Geoff’s Journal: My favorite memories of Dale Earnhardt

By Geoff Bodine

April 29, 2018

The late Dale Earnhardt would have turned 67 years old today.

I remember when we were both in our late 20s getting our starts in NASCAR.


When I was first getting into NASCAR’s top series, I was originally going to compete for Rookie-of-the-Year in 1979 against the likes of Dale and Harry Gant.

We were in Daytona doing some photos and the others had heard of my racing in modifieds.

I was told by the other rookies that they thought I was going to kick their butt, and that was really cool.

Ultimately, my ride did not pan out and I ran for Rookie-of-the-Year for real in 1982. Yet, that was neat to have Dale and Harry feel that way. Maybe they weren’t real, but they seemed to be.

Once I made it to Cup full-time in 1982, Dale and I were buddies. We went to dinner several times and our families spent time together. Everything started out really well.

Eventually, when you get in a competitive situation, you can expect trouble. No one likes to lose, and once you beat somebody, it takes a little edge off, they don’t like you as much.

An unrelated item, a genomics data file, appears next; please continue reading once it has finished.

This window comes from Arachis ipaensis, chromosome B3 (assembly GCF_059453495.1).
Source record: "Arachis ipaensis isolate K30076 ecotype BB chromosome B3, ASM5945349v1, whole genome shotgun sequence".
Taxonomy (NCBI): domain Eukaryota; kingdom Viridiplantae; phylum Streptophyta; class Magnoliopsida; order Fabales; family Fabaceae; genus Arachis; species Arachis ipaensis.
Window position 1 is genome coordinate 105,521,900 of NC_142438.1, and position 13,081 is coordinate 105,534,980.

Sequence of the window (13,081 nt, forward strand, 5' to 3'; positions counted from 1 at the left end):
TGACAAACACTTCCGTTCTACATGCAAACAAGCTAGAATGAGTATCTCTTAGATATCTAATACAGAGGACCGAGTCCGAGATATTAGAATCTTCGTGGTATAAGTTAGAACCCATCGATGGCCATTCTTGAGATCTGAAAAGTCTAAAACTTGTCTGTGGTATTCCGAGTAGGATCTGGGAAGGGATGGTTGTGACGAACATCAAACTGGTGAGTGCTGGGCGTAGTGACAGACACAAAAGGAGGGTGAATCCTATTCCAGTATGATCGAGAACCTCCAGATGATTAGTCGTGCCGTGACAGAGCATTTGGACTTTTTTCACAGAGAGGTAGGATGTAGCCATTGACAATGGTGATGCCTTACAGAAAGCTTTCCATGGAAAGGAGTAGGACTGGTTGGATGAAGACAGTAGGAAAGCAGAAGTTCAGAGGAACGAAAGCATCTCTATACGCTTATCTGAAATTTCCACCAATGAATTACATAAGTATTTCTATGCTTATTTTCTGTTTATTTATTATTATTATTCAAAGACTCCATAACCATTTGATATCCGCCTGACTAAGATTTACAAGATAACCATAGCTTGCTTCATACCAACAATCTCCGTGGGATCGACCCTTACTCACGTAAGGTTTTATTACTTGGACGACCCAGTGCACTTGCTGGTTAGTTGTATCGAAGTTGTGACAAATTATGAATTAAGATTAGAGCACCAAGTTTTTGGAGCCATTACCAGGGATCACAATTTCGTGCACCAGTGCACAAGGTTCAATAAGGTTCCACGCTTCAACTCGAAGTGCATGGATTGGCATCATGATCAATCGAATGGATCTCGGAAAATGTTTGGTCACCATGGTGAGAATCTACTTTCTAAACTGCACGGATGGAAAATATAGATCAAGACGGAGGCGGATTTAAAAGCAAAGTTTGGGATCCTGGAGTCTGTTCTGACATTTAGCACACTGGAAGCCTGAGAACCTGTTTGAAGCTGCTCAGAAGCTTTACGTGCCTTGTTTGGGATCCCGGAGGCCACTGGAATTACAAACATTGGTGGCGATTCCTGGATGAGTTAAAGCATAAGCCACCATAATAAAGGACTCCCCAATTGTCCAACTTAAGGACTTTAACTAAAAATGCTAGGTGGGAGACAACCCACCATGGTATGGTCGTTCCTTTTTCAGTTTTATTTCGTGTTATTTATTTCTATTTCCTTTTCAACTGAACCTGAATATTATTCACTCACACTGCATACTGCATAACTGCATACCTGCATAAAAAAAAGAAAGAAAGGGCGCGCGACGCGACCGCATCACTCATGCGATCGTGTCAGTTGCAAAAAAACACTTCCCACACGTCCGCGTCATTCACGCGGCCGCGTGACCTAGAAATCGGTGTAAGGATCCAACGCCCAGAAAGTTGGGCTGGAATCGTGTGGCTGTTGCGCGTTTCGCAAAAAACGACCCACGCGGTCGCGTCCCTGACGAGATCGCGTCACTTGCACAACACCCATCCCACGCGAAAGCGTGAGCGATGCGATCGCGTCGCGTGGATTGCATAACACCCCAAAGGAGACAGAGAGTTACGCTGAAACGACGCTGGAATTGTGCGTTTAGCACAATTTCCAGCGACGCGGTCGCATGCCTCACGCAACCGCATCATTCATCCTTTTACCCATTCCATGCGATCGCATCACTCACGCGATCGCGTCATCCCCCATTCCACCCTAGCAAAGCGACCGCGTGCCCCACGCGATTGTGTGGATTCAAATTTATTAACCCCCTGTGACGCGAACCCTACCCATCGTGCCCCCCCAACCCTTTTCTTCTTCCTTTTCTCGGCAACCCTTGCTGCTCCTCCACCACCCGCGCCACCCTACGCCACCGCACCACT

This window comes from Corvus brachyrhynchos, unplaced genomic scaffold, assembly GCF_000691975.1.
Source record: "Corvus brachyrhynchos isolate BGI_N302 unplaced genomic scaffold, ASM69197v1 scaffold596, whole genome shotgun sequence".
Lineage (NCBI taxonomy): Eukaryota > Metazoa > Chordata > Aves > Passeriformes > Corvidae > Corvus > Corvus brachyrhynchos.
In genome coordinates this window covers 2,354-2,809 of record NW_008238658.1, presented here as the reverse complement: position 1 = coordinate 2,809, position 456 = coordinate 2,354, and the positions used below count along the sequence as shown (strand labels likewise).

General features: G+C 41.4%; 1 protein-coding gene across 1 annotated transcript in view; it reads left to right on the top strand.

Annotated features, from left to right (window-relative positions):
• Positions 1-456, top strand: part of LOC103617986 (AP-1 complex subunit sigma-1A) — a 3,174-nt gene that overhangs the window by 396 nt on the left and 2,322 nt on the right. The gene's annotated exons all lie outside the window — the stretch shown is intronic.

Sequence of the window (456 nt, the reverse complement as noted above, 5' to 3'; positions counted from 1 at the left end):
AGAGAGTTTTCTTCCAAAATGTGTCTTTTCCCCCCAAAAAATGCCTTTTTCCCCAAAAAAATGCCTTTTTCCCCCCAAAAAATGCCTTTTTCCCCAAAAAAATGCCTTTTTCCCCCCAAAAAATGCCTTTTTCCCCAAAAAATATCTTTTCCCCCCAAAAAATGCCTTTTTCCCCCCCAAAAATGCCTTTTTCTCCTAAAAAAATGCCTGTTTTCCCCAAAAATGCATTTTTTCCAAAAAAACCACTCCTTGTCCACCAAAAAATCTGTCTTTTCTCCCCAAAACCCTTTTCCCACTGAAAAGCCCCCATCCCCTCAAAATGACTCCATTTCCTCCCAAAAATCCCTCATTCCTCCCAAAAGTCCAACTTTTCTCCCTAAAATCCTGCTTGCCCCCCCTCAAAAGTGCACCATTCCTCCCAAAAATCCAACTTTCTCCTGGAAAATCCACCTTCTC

The friendship was fun while it lasted.


During off-weeks back then, it was common to see drivers go to local tracks and race local driver’s rides.

Dale and I used to compete in the same races, and sometimes it got rough, but it was fun to do those things with him.

It formed a comradery, but once we put the helmets on, that went away. We both wanted to win.

One weekend when we were racing at Star Speedway in New Hampshire, one of the local racers spun him out and put him in the wall. They also wrecked me.

That had to be a notch in their belt, but we decided that night we weren’t going to do that anymore, because every time we went somewhere, there seemed to be a big bullseye on us and the local guys wanted to take us out just to say they did.

That was one of the few times we agreed on something.


Dale was the jokester. He always tried to hug, squeeze and hurt you.

Dale was known for pulling pranks on everyone.

I haven’t forgotten about the time he handcuffed me to the railing at a hotel in Louisville during an off-weekend when we were doing some local racing. I didn’t enjoy that, but he did.


People who really knew him, know how good of a guy he was.

He did things for people not many know about, whether it was loaning his airplane to somebody who needed help or if someone was in a bad situation.

The way a person acts away from their occupation or career is more important than the way they act during their career.

He was a really great guy.

He had a such a strong influence in racing, with fans and NASCAR. There’s no question, he was a big a part of the popularity of NASCAR’s growth.

DISCLAIMER: Opinions expressed are solely those of the writer.

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